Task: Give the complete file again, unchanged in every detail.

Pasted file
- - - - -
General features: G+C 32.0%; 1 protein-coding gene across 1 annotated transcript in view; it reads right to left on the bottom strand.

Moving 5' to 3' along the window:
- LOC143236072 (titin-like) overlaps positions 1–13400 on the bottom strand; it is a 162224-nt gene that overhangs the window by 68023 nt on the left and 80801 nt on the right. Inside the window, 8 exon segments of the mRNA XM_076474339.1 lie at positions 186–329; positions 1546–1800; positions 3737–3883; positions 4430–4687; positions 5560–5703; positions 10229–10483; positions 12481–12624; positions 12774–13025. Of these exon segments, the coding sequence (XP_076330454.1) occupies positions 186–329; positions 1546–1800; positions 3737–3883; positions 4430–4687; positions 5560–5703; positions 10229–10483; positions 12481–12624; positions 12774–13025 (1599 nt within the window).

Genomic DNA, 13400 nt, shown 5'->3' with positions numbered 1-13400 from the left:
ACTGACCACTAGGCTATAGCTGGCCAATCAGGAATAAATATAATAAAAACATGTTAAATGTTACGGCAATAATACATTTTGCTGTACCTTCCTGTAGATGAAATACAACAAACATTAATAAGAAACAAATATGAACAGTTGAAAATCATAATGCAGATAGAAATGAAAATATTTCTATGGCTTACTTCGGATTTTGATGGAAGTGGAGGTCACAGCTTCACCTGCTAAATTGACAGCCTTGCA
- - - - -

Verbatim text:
General features: G+C 32.0%; 1 protein-coding gene across 1 annotated transcript in view; it reads right to left on the bottom strand.

Moving 5' to 3' along the window:
- LOC143236072 (titin-like) overlaps positions 1–13400 on the bottom strand; it is a 162224-nt gene that overhangs the window by 68023 nt on the left and 80801 nt on the right. Inside the window, 8 exon segments of the mRNA XM_076474339.1 lie at positions 186–329; positions 1546–1800; positions 3737–3883; positions 4430–4687; positions 5560–5703; positions 10229–10483; positions 12481–12624; positions 12774–13025. Of these exon segments, the coding sequence (XP_076330454.1) occupies positions 186–329; positions 1546–1800; positions 3737–3883; positions 4430–4687; positions 5560–5703; positions 10229–10483; positions 12481–12624; positions 12774–13025 (1599 nt within the window).

Genomic DNA, 13400 nt, shown 5'->3' with positions numbered 1-13400 from the left:
ACTGACCACTAGGCTATAGCTGGCCAATCAGGAATAAATATAATAAAAACATGTTAAATGTTACGGCAATAATACATTTTGCTGTACCTTCCTGTAGATGAAATACAACAAACATTAATAAGAAACAAATATGAACAGTTGAAAATCATAATGCAGATAGAAATGAAAATATTTCTATGGCTTACTTCGGATTTTGATGGAAGTGGAGGTCACAGCTTCACCTGCTAAATTGACAGCCTTGCA